Academic journal article Journal of International Technology and Information Management

Comparing Mobile APPs Usability Characteristics for Designers and Users

Academic journal article Journal of International Technology and Information Management

Comparing Mobile APPs Usability Characteristics for Designers and Users

Article excerpt

ABSTRACT

As the mobile device market grows, so grows the commercial market and therefore the subsequent development of applications for this medium. As this rush to develop apps continues to grow, the search continues for what characteristics will help mobile apps be adopted and continued to be used. This exploratory study looks to see if there are differences between how users of mobile applications and developers of mobile applications perceive these characteristics. The results of our study identified areas of statistically significant differences on key design characteristics between mobile application designers with mobile applications users. More interestingly, a detailed analysis found that there is likely disagreement in the consensus by the two groups concerning the characteristics' priority. The implications of this disagreement are an important factor for the development of new mobile applications.

Keywords: Mobile, APP, commercial markets, usability

INTRODUCTION

The mobile device market has become a significant consumer market targeted by major corporations and entrepreneurs. Market research by IDC predicts a worldwide market of 79.6 billion downloads of apps for 2015 (Khalaf, 2014). A recent survey on mobile devices shows that 90% of American adults have a cell phone, while 58% of them own a smartphone and 42 % own a tablet computer (Pew Research Center, 2014). In 2013, there were over 800,000 mobile apps in the Apple Store [R], but only 80 of them produced more than one million in a year. App development companies are dominating the development of mobile apps as they command about 98% of the new applications marketed (Rubin, 2013). This availability and commercial desire to reach users through smartphones is directly associated with the higher number of mobile application developed by companies.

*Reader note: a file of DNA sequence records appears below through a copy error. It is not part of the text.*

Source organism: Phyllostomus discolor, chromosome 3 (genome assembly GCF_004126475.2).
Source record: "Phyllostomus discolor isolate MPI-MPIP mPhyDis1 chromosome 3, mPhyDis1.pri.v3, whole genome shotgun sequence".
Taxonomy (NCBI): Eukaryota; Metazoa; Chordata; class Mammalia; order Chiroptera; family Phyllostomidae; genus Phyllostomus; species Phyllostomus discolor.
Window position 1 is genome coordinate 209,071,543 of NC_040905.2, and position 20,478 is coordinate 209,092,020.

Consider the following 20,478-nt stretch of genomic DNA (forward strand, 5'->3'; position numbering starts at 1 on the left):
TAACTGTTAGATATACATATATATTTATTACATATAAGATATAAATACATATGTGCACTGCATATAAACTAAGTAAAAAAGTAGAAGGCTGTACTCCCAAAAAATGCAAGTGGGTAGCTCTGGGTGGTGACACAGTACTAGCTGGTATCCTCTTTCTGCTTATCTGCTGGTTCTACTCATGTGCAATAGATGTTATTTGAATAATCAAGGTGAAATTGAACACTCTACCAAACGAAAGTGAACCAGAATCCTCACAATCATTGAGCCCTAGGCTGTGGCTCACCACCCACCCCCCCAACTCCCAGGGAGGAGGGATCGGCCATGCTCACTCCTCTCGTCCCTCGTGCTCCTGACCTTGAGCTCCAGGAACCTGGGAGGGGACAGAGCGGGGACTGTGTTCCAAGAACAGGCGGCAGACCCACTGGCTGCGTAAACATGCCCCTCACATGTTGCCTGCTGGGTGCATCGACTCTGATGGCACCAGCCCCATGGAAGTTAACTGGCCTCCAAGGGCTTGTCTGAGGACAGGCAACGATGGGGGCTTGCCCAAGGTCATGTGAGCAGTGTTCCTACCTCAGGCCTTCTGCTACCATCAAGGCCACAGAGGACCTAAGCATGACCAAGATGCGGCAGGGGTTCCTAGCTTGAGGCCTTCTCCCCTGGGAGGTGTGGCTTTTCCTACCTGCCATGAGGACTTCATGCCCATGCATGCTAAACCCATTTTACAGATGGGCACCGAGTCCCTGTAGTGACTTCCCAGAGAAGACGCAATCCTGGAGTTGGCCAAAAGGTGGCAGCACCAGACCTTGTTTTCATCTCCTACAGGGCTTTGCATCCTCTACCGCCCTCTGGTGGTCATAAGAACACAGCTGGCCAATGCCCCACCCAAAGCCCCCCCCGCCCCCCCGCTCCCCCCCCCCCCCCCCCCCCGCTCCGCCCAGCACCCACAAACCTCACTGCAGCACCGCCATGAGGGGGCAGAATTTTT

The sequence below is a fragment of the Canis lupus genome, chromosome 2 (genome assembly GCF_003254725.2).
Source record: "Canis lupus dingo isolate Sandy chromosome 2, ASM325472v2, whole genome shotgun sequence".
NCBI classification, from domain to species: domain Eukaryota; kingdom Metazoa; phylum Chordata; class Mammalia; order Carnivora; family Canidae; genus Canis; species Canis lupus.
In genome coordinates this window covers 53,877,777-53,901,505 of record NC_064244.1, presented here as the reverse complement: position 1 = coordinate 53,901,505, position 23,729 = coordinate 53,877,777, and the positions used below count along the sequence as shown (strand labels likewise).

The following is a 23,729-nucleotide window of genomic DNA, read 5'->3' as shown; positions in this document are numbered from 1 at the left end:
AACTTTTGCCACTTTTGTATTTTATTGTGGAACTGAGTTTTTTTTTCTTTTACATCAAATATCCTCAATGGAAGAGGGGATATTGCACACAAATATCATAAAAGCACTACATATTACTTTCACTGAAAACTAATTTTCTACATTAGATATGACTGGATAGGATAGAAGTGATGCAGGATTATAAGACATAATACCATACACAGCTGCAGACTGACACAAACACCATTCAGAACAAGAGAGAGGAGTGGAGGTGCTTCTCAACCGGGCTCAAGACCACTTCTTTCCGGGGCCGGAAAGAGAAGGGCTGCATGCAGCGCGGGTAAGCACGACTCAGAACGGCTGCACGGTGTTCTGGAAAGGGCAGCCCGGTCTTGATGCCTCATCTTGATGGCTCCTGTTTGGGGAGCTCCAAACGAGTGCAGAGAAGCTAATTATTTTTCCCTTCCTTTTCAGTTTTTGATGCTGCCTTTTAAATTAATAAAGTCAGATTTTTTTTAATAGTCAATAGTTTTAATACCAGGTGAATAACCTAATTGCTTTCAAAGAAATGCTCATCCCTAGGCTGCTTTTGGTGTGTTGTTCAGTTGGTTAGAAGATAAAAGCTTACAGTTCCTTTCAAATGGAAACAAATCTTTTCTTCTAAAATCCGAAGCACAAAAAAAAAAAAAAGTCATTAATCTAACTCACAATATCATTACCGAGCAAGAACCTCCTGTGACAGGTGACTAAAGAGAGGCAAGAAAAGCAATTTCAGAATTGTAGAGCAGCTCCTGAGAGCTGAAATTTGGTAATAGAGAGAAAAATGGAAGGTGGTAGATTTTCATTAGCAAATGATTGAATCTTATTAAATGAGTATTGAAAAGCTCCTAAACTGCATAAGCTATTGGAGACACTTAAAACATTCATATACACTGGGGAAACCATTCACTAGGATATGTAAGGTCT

This line of thinking produces the following questions: Is there a difference between how users and designers perceive a mobile app? Is there a difference between what causes you to acquire, to use, and to continue to use an application? One would suspect that users are more focused on the utility and productivity side while designers may focus on the technical side of the applications creation. Also, one could envision differences in what would cause a designer and what would cause a user to change or discontinue usage of an app. We see from the growth numbers, that the higher potential for growth resides with the user perspective. Therefore the focus of this study is to investigate differences between users and designers that may occur as mobile applications in are envisioned, designed, and coded.

The research paper provides a short literature review discussing the generic differences found between users and designers. An exploratory survey is designed and implemented across two subject groups; one from a representative user environment and the second from a representative designer environment. The methodology used to collect data and organize the findings is discussed. Finally, conclusions drawn from the data are used to provide insight to the questions raised originally.

Designers versus users' perceptions on products

One of the biggest questions in designing a successful business product of any sort is to find and encode value into it. Drucker (1985) offers a classic discussion of quality [value] as perceived by suppliers and by customers. His base position is that customers pay for what gives them value and company's search to understand value with respect to the targeted users, not just the designers. The determination of a product's value comes from the user.

A similar example can be found in communication theory, where the sender-receiver model sets up the discussion around the meaning of a message. The meaning, in this case the value, would only exist if the message engages the receiver and is found to be effective by the receiver (Mosaic, 2014). …

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